[USA] Torch Lake, famous for its crystal-clear and turquoise blue water, took on an ochre hue for a second straight year.
A layer of golden-brown algae growing on the lake bed clouded the traditionally clear waters, an unsettling shade shift for some area residents.
“You’ve got a pristine, clean lake with a sandy bottom and it’s changing the appearance, it’s changing the color,” said Becky Norris, the water quality chairwoman of Three Lakes Association.
Algae growth was noticeable in summer 2014, and it got worse this year. The spike led some residents to study the slimy, golden-brown algae growth.
They want to answer one question.
“What changed?” said Dean Branson, a Three Lakes Association board member and Torch Lake homeowner. “What happened over the last few years that suddenly it was not there, and now it’s there?”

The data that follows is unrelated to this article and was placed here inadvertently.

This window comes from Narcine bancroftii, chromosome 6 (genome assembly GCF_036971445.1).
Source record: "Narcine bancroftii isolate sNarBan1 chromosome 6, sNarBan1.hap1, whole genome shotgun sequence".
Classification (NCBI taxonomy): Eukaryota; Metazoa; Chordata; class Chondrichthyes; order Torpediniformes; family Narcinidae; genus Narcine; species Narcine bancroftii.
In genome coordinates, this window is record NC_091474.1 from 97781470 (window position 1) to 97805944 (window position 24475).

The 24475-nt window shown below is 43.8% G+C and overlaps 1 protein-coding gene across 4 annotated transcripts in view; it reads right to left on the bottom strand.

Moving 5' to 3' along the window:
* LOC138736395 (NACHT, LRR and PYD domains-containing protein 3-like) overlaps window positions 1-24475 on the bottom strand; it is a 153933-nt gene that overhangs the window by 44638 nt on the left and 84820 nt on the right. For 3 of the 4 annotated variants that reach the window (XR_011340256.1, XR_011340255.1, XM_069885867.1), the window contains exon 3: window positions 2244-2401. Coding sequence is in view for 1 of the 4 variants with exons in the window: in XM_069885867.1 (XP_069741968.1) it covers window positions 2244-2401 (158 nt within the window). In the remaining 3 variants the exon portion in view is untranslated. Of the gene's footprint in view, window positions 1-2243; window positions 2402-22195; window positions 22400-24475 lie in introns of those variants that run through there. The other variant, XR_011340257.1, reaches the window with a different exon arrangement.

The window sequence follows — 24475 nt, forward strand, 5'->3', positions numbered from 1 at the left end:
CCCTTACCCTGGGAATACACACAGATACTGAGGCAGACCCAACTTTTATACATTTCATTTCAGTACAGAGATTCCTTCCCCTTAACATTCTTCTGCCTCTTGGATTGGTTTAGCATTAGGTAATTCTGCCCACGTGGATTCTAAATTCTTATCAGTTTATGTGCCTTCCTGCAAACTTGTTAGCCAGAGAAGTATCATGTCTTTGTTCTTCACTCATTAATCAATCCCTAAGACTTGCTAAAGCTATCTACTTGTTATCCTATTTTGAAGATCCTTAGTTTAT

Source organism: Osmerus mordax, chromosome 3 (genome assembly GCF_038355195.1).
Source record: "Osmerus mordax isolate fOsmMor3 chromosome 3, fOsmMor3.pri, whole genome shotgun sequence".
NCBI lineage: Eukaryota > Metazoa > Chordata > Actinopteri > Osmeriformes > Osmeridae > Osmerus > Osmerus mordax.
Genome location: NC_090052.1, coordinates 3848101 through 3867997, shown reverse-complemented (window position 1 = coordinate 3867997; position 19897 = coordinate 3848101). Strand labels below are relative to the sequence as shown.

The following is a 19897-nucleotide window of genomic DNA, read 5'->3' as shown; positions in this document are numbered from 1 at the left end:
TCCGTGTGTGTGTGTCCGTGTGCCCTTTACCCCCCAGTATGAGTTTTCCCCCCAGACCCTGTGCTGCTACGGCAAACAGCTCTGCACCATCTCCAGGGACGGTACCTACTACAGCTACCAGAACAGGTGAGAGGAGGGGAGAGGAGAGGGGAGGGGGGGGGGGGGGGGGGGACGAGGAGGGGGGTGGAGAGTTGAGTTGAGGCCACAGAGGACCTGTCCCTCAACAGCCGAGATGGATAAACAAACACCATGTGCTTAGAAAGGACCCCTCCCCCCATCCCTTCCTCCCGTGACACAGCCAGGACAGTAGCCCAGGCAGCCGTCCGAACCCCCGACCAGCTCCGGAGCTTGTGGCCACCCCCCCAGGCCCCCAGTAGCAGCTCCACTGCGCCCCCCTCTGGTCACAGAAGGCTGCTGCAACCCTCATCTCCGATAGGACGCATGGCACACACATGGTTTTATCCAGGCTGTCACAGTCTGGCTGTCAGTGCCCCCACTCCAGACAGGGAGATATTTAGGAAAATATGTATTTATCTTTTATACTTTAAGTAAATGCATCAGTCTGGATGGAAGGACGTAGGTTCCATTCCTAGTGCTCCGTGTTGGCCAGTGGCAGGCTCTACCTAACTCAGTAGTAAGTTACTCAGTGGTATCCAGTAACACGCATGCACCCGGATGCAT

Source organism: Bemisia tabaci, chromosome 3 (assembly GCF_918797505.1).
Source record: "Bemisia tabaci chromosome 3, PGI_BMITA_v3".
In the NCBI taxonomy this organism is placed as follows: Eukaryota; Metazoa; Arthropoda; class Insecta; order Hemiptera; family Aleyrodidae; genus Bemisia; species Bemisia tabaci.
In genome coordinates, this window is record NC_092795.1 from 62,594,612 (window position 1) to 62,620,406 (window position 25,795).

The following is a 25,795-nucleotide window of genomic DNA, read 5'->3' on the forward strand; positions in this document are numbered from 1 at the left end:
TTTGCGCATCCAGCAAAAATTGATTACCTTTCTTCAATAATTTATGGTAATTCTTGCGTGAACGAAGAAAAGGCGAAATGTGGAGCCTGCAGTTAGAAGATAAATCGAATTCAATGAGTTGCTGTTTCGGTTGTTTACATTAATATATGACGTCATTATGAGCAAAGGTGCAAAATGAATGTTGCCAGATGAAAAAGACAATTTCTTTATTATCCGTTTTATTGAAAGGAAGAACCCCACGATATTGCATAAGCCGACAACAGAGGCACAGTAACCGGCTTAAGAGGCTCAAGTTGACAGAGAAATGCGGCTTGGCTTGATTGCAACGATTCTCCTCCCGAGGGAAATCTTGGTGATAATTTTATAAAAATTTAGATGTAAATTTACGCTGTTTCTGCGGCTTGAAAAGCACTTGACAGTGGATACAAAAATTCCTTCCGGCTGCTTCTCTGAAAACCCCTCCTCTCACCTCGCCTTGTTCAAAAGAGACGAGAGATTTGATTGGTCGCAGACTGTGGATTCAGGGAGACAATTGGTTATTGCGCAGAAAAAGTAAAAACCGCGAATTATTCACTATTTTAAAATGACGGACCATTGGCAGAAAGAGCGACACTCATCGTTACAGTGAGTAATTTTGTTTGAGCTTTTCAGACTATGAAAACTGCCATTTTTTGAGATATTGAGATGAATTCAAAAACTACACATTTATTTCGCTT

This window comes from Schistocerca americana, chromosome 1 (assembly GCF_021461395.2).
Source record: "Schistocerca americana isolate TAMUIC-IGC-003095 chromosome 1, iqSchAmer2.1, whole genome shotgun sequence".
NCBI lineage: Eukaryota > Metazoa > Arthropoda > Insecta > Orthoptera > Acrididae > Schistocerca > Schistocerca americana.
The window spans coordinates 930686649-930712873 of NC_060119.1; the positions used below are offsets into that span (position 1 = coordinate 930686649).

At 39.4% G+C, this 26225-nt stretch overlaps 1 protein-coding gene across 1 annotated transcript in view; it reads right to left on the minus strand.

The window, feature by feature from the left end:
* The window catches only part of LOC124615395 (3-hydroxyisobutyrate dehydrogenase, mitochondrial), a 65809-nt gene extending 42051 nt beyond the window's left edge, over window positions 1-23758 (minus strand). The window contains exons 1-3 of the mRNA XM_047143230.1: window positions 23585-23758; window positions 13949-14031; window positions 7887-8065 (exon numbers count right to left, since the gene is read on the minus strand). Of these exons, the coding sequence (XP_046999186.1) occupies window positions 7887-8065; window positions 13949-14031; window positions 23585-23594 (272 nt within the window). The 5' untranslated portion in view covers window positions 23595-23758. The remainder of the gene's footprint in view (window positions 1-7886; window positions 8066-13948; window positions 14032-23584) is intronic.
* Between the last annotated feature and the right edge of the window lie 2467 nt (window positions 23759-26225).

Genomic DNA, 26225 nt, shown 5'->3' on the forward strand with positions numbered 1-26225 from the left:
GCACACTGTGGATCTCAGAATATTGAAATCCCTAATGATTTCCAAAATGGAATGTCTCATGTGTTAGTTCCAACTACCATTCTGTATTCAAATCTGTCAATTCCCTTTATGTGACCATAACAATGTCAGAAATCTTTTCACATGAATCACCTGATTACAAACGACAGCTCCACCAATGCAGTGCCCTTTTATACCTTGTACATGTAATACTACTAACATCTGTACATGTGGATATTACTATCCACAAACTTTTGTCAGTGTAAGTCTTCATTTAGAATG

Everyone has a theory why growth has spiked said Greg Payne, president of the Torch Lake Protection Alliance. Some people point to zebra mussels, increased development and leaky septic systems as possible causes. Payne thinks ice cover plays a role — Torch Lake froze over the past two winters, and he hasn’t seen that in years past.
Local organizations, including the Three Lakes Association and Torch Lake Protection Alliance, are working with a team of university researchers to determine what’s causing the algae growth.
Photo: Algae grows in striped patterns on Torch Lake this summer.
View original article at: Algae growth sparks Torch Lake study